https://achilleaskostoulas.com/2014/12/15/how-to-summarise-likert-scale-data-using-spss/
      I am afraid that I cannot be more specific, as I do not have information about your research questions or the dataset. However, I hope it is of some help.

  47. how will i compute my mean if my likert has range?
    example my likert is:
    II. Level of Entrepreneurial Experience
    Point Value Statistical Range Descriptive Rating
    5 4.20 – 5.00 Excellent
    4 3.40 – 4.19 Very Good
    3 2.60 – 3.39 Fair
    2 1.80- 2.59 Poor
    1 1.00 – 1.79 Needs Improvement

    Here is my data:

    Frequency %
    41 0.1496
    105 0.3832
    124 0.4526
    3 0.0109
    1 0.0036
    Total is=274

    How Will i compute my mean for that data?.Thanks

  48. Hello :)

    My purpose of using a 5-point likert scale (5=strongly agree, 4=agree, 3=not sure, 2=disagree, 1=strongly disagree) is to know which students have high motivation and which have low motivation. The scale described that the higher the score, the higher the motivation is. It consists of 30 items.

    If I follow the nature of the 5 point likert scale, the range for qualitative interpretation is…

    1.00-1.80 very low
    1.81-2.60 low
    2.61-3.40 average
    3.41-4.20 high
    4.21-5.00 very high

    Since I used an established inventory, I followed the 5-point likert scale instead of changing it to a 4-point likert scale which could have made this easier since i would not have a middle or average range.

    For my study, I am more interested in classifying the students into 2 groups and not 5 groups. HERE IS MY QUESTION: Would it be best to just follow the 5 groupings or is it ok if I make it 2 groups with ranges 1.00-3.00 as low and 3.01-5.00 as high??

    My study only involves 14 students and this step of classifying them into 2 groups based on their level of motivation is just the first step in my data analysis. Thanks

    1. If you are using an established inventory, it should come with instructions suggesting possible ways to interpret the data. Prima facie, I see no statistical reason why not to use two groupings rather than five, if it makes more sense in your study. The obvious downside is that it will make it harder to compare results with other researchers who have used the scale.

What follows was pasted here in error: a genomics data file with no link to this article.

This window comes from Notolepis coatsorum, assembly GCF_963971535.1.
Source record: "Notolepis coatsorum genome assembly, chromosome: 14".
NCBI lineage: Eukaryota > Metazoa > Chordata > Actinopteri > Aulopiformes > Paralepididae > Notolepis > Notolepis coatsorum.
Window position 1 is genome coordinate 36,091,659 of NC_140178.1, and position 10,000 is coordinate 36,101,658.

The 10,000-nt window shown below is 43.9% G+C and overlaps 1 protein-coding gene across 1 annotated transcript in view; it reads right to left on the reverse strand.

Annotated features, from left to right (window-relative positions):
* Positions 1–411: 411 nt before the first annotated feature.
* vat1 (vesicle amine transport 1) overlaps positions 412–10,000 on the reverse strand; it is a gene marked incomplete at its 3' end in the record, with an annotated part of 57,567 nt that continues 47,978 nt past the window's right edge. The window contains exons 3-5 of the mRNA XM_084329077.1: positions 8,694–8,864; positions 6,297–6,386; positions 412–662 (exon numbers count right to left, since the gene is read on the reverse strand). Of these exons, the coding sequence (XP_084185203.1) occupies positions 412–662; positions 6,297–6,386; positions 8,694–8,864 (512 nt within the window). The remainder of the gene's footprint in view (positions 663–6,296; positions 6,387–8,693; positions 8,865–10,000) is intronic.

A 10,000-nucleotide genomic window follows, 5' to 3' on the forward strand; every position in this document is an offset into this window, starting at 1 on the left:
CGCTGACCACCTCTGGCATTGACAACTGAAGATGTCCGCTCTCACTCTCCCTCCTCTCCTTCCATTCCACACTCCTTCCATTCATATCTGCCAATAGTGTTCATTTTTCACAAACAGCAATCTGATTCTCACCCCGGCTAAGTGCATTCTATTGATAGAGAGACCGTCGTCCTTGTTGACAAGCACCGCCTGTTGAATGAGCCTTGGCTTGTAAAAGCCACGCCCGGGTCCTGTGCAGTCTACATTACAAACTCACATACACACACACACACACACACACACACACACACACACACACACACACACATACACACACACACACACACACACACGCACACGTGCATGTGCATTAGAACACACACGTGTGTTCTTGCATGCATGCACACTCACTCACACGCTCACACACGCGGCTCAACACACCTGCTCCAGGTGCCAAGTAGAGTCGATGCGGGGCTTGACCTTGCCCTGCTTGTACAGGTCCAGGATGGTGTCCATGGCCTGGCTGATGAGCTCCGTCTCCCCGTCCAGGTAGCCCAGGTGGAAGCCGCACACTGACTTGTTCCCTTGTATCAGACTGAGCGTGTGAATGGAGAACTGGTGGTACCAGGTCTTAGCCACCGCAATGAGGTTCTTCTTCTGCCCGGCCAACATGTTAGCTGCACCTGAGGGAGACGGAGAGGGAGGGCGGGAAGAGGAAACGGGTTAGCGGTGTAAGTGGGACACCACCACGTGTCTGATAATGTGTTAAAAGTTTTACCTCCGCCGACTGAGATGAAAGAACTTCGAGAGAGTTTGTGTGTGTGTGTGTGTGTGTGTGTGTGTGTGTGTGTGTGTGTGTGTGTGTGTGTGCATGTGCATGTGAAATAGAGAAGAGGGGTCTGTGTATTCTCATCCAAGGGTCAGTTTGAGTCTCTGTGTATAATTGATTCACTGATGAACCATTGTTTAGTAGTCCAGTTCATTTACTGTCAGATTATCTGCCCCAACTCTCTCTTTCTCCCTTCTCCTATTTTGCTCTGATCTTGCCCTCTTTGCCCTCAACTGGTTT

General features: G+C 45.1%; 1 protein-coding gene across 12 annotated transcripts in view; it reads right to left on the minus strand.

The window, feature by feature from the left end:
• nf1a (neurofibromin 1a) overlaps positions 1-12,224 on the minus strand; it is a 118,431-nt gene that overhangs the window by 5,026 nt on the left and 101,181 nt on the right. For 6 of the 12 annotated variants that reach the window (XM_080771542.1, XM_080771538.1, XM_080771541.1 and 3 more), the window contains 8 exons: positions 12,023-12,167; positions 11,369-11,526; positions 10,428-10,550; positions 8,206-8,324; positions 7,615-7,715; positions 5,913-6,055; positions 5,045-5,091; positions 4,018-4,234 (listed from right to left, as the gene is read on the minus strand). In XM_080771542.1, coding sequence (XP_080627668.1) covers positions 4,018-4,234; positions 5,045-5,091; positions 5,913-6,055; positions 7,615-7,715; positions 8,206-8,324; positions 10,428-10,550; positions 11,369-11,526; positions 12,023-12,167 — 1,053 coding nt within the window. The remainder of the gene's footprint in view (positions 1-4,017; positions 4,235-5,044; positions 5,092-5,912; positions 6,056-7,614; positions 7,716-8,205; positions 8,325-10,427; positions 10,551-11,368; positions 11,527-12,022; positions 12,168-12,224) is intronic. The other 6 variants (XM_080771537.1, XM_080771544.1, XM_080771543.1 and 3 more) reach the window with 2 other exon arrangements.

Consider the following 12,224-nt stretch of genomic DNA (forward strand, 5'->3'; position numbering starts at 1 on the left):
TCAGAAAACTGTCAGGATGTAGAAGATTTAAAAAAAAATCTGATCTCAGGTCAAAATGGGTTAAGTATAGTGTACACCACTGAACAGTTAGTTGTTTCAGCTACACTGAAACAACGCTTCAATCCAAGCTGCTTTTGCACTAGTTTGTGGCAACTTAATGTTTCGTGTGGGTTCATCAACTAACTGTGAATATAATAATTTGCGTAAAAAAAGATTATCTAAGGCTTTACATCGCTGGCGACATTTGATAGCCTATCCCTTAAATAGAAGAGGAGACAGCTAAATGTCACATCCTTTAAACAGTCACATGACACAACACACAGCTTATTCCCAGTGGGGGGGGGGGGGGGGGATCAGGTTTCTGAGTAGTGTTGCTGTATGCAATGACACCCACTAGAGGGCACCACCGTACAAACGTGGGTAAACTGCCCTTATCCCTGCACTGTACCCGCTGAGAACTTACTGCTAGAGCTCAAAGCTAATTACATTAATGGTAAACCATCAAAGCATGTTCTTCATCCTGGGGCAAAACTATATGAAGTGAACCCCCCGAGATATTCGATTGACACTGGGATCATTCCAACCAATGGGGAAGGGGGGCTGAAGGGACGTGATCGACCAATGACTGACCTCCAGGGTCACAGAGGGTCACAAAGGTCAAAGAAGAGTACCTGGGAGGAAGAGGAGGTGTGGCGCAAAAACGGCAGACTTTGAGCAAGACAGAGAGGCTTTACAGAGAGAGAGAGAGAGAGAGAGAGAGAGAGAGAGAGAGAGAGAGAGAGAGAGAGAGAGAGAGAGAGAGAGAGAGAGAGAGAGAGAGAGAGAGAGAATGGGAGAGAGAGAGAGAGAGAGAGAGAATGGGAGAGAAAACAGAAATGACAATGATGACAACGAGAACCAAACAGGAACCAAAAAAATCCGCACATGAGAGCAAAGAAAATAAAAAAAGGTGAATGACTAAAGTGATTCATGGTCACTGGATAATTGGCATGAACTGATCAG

My main concern is that I am not at all sure you should be calculating a mean. My take is that these are ordinal data, and should not be subjected to this kind of analysis.

  49. please help me hot compute pearson corretaltion of four point likert scale variable and students final grade of students in mathematics.thank you.

  50. hi, i want to find out the significant relationship between English language teachers methodology and students’ performance, what statistical tests I should use for it

  51. It is sad how you misinform people. First, calculating the mean of ordinal variables is not as problematic as you think, you can even run parametric tests on ordinal likert scales. Please check the literature (one place to start with some nice references is Norman 2010). Second, the research question by nazir Bano is perfectly valid. If you want to study the effect in real life I would use mixed efffects modelling and data from standardised tests (like PISA) combined with observations and self-reports by the teacher..

    1. Hello, and thank you for your views.

      You may find that I have referred to Norman (2010) elsewhere in this blog, and while I think it is a reasonably well-argued line of thinking, I am not sure how it contradicts what I have written here. Norman argues that parametric procedures are robust enough to withstand violations of their assumptions. This does not mean that such procedures are optimal practice, and Norman does not make this argument anyway.

      As regards the second part of your comment, you seem to be missing that the question has no operational definitions of ‘effectiveness’ or ‘method’, it assumes that methods are applied consistently across time, and presupposes somehow controlling for any learning that takes place outside the classroom, among other problems. If you think you can answer such a question in any meaningful way, I suggest that you put your money where your mouth is and answer it.

  52. Hi Sir, can use mean using this scale
    5 – Very Much Significant
    4 – Significant
    3 – Somewhat Significant
    2 – Less Significant
    1 – Not Significant

      1. What can you suggest, Sir?
        Can’t I use mean even though I will use description?

      2. No, calculating the mean in this ordinal scale is statistically wrong. You can use the median and mode, if you want a measure of central tendency; you can also present frequency distributions for every response.

Leave a Reply

Fill in your details below or click an icon to log in:

WordPress.com Logo

You are commenting using your WordPress.com account. Log Out / Change )

Twitter picture

You are commenting using your Twitter account. Log Out / Change )

Facebook photo

You are commenting using your Facebook account. Log Out / Change )

Google+ photo

You are commenting using your Google+ account. Log Out / Change )

Connecting to %s